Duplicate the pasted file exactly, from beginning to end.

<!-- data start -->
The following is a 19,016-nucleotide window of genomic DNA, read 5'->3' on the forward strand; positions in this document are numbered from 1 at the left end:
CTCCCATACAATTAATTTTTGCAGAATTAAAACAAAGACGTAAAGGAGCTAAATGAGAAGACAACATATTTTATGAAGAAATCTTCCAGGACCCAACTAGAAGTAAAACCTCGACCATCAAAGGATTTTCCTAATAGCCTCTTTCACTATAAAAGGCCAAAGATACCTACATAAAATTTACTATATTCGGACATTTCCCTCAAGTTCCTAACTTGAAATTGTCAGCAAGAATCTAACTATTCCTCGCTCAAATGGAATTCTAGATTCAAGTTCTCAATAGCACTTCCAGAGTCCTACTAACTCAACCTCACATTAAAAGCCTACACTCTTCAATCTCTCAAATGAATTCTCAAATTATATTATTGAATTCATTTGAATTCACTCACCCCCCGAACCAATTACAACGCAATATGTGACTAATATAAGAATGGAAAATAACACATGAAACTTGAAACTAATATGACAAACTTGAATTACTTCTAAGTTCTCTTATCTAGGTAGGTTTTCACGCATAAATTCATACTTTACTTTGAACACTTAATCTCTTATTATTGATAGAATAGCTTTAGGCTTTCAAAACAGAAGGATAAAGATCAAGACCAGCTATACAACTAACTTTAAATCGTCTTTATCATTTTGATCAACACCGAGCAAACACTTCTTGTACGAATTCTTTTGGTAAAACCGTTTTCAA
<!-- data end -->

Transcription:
The following is a 19,016-nucleotide window of genomic DNA, read 5'->3' on the forward strand; positions in this document are numbered from 1 at the left end:
CTCCCATACAATTAATTTTTGCAGAATTAAAACAAAGACGTAAAGGAGCTAAATGAGAAGACAACATATTTTATGAAGAAATCTTCCAGGACCCAACTAGAAGTAAAACCTCGACCATCAAAGGATTTTCCTAATAGCCTCTTTCACTATAAAAGGCCAAAGATACCTACATAAAATTTACTATATTCGGACATTTCCCTCAAGTTCCTAACTTGAAATTGTCAGCAAGAATCTAACTATTCCTCGCTCAAATGGAATTCTAGATTCAAGTTCTCAATAGCACTTCCAGAGTCCTACTAACTCAACCTCACATTAAAAGCCTACACTCTTCAATCTCTCAAATGAATTCTCAAATTATATTATTGAATTCATTTGAATTCACTCACCCCCCGAACCAATTACAACGCAATATGTGACTAATATAAGAATGGAAAATAACACATGAAACTTGAAACTAATATGACAAACTTGAATTACTTCTAAGTTCTCTTATCTAGGTAGGTTTTCACGCATAAATTCATACTTTACTTTGAACACTTAATCTCTTATTATTGATAGAATAGCTTTAGGCTTTCAAAACAGAAGGATAAAGATCAAGACCAGCTATACAACTAACTTTAAATCGTCTTTATCATTTTGATCAACACCGAGCAAACACTTCTTGTACGAATTCTTTTGGTAAAACCGTTTTCAA